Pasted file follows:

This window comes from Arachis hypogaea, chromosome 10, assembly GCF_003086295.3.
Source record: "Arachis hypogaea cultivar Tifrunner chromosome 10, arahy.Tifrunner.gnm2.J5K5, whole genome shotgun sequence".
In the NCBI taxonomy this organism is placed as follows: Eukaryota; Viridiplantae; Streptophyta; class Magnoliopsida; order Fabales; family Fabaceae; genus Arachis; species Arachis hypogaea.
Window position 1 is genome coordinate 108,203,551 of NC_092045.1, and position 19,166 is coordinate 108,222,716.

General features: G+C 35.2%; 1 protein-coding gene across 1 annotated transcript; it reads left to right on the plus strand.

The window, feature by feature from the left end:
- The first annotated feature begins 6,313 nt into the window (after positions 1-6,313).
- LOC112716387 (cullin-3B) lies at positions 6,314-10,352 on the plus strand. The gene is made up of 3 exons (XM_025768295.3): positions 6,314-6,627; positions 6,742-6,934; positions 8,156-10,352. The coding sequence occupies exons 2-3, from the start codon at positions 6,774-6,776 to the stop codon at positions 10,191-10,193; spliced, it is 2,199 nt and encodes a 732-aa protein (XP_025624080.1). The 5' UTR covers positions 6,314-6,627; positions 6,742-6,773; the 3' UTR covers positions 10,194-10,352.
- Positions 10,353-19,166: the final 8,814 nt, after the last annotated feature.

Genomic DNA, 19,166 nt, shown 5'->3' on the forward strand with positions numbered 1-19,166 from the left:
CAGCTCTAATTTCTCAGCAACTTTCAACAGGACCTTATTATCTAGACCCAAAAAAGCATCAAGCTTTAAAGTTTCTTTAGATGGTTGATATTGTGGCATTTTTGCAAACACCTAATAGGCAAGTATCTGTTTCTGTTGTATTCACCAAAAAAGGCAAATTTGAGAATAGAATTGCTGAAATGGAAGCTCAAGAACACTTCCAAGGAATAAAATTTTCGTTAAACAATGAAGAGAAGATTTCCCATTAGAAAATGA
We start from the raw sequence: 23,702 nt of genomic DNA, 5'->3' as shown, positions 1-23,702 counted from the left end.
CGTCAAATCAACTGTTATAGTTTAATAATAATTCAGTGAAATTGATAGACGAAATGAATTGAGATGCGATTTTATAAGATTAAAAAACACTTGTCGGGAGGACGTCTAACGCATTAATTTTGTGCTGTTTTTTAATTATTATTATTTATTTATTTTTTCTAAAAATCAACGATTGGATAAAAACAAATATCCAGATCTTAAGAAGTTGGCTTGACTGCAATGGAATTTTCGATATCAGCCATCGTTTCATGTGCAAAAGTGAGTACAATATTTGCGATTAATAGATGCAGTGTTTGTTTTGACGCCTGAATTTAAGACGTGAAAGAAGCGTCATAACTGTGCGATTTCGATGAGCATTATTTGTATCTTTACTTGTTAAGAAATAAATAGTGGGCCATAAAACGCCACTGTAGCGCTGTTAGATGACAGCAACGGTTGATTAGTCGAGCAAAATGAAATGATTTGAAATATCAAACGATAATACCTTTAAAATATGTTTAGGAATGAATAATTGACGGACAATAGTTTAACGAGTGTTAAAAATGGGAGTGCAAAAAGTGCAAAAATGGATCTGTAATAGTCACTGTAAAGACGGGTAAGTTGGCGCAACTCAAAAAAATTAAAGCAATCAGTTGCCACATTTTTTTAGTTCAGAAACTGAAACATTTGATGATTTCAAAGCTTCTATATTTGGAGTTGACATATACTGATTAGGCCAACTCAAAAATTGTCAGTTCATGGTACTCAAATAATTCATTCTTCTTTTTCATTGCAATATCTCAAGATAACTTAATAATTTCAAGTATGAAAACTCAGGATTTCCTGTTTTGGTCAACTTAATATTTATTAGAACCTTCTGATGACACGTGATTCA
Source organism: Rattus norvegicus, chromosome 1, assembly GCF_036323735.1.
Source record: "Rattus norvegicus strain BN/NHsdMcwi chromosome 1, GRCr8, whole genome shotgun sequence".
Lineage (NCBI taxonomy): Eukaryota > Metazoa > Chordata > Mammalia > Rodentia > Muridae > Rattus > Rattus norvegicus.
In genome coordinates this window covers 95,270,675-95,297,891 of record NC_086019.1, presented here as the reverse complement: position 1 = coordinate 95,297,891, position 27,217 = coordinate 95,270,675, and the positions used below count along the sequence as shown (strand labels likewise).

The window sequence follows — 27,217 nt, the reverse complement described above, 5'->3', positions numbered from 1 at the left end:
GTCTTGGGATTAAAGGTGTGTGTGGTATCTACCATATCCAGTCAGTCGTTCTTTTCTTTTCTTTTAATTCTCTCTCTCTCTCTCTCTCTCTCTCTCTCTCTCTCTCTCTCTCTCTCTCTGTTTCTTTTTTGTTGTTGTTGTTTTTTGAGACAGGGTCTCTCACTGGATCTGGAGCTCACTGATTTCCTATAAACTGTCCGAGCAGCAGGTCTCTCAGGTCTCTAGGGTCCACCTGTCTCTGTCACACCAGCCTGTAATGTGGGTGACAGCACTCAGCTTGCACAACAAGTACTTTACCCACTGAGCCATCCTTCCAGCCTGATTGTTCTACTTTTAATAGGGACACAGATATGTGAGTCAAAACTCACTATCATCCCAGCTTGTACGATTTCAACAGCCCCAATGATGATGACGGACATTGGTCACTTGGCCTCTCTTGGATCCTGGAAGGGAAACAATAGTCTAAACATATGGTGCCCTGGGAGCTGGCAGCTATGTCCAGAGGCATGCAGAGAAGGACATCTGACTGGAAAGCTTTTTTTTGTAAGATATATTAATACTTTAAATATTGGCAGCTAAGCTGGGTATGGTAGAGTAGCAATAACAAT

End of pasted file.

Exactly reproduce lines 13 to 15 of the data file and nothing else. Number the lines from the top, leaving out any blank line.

CGTCAAATCAACTGTTATAGTTTAATAATAATTCAGTGAAATTGATAGACGAAATGAATTGAGATGCGATTTTATAAGATTAAAAAACACTTGTCGGGAGGACGTCTAACGCATTAATTTTGTGCTGTTTTTTAATTATTATTATTTATTTATTTTTTCTAAAAATCAACGATTGGATAAAAACAAATATCCAGATCTTAAGAAGTTGGCTTGACTGCAATGGAATTTTCGATATCAGCCATCGTTTCATGTGCAAAAGTGAGTACAATATTTGCGATTAATAGATGCAGTGTTTGTTTTGACGCCTGAATTTAAGACGTGAAAGAAGCGTCATAACTGTGCGATTTCGATGAGCATTATTTGTATCTTTACTTGTTAAGAAATAAATAGTGGGCCATAAAACGCCACTGTAGCGCTGTTAGATGACAGCAACGGTTGATTAGTCGAGCAAAATGAAATGATTTGAAATATCAAACGATAATACCTTTAAAATATGTTTAGGAATGAATAATTGACGGACAATAGTTTAACGAGTGTTAAAAATGGGAGTGCAAAAAGTGCAAAAATGGATCTGTAATAGTCACTGTAAAGACGGGTAAGTTGGCGCAACTCAAAAAAATTAAAGCAATCAGTTGCCACATTTTTTTAGTTCAGAAACTGAAACATTTGATGATTTCAAAGCTTCTATATTTGGAGTTGACATATACTGATTAGGCCAACTCAAAAATTGTCAGTTCATGGTACTCAAATAATTCATTCTTCTTTTTCATTGCAATATCTCAAGATAACTTAATAATTTCAAGTATGAAAACTCAGGATTTCCTGTTTTGGTCAACTTAATATTTATTAGAACCTTCTGATGACACGTGATTCA
Source organism: Rattus norvegicus, chromosome 1, assembly GCF_036323735.1.
Source record: "Rattus norvegicus strain BN/NHsdMcwi chromosome 1, GRCr8, whole genome shotgun sequence".